September brings carriage lovers of all types to the Lexington, Kentucky area – first with the KY Classic Combined Driving Event and then with the National Drive. Sometimes you’re ready for something just a bit different but which still contains familiar driving elements, in that case check out the Georgetown and Scott County Museum.
Named after DeWitt Clinton, the sixth Governor of New York, the “DeWitt Clinton” Steam Locomotive was America’s first steam powered passenger train. The passenger cars were made of stagecoach bodies; riders would sit either inside or on outdoor rumble seats. The locomotive was scrapped in 1833, however, the New York Central Railroad built a scale and operational reproduction of the DeWitt Clinton, complete with three carriages, for the 1893 Columbian Exposition in Chicago. This replica is kept on display at the Henry Ford Museum in Dearborn, Michigan.
At the Georgetown and Scott County Museum you will find a 1/10 model of the original train. Working in cast aluminum, hammered steel sheets, brass and wood, the model was made by Mr. Douglas W. Cox. It was completed over a period of 43 years. Mr. Cox built from scratch every piece of the train, including the stagecoach bodies. The three stage coach style passenger cards, along with the locomotive and tender, are on display in the lobby of the Georgetown and Scott County Museum.
Located just a few miles down the road from the Kentucky Horse Park, the museum should be added to your “to-be-seen” list.
Every September the Victorian estate currently know as Villa Louis comes alive as the Villa Louis Carriage Classic takes place. Regarded as the second largest carriage horse show in the United States, the Prairie du Chien, Wisconsin based show is well received by horsemen and tourists alike.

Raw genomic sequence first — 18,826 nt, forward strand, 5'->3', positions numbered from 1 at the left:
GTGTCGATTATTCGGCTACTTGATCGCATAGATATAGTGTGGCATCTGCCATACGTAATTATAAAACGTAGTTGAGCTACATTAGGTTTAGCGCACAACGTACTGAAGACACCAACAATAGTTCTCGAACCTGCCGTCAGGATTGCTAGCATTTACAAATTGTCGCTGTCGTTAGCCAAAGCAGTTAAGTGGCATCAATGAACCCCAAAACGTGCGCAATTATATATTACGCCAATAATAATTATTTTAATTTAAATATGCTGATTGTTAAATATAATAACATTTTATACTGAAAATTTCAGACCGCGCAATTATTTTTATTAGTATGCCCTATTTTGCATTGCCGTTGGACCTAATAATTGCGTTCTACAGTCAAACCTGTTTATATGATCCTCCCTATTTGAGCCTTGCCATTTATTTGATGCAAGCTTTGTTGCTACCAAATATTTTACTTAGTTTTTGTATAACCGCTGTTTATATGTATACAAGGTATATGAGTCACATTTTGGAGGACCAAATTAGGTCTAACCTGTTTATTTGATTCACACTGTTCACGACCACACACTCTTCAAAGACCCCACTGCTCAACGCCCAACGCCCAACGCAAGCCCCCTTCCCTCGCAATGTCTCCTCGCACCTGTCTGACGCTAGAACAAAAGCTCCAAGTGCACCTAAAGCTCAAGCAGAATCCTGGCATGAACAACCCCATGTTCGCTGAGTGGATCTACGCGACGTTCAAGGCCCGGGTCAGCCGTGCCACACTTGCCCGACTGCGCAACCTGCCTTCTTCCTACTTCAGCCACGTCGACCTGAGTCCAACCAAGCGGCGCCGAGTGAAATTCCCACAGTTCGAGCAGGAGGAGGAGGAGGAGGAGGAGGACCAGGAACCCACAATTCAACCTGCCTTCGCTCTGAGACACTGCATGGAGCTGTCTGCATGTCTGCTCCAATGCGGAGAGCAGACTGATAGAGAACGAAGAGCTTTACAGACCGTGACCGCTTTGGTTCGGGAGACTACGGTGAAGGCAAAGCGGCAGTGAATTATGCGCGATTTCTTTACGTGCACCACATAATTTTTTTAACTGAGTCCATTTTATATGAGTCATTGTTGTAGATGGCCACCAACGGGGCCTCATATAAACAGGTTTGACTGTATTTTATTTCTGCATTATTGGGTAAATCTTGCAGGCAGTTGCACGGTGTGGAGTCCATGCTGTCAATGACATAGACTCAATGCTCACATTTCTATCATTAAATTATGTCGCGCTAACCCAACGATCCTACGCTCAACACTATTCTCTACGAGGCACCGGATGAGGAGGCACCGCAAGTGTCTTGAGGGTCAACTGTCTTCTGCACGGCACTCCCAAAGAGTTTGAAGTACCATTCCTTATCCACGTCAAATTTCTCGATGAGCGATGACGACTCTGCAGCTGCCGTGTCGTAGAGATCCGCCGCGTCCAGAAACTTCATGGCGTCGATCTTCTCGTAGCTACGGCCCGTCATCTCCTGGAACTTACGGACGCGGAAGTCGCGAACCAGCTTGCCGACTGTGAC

Fur trader and entrepreneur, Hercules Dousman first developed the Wisconsin property in the 1840s. The land had not been empty however. The Indians first created the mound upon which the estate sits, with several military installations following over the years. The mound created a flood proof setting as well as an elegant view of the surrounding Mississippi River and Prairie du Chien landscape.
It was Dousman’s son, H. Louis Dousman, that built the present home and stables in the 1870’s. The estate became know as the Artesian Stock Farm. It was named after the two artesian wells on the property. The farm boasted a fine track on which well-bred Standardbred stock were trained. Erelong 1141, Sprague Pilot 2458, Combination 2684, Demander 2685, and Col Brisbois are among the stallions listed at the farm as well as the mares, Beatrice, Czarina, and Edwina. By July 1883 there was annual racing on the farm track. Unfortunately, the Louis’ plans were cut short following his untimely death in January of 1886.
The farm was renamed in his honor. The property became Wisconsin’s first State Historic Site in 1952. Standardbreds still follow in their ancestor’s footsteps, only now they pull a carriage rather than a sulky around the old Artesian Stock Farm. You can learn more about Villa Louis at here.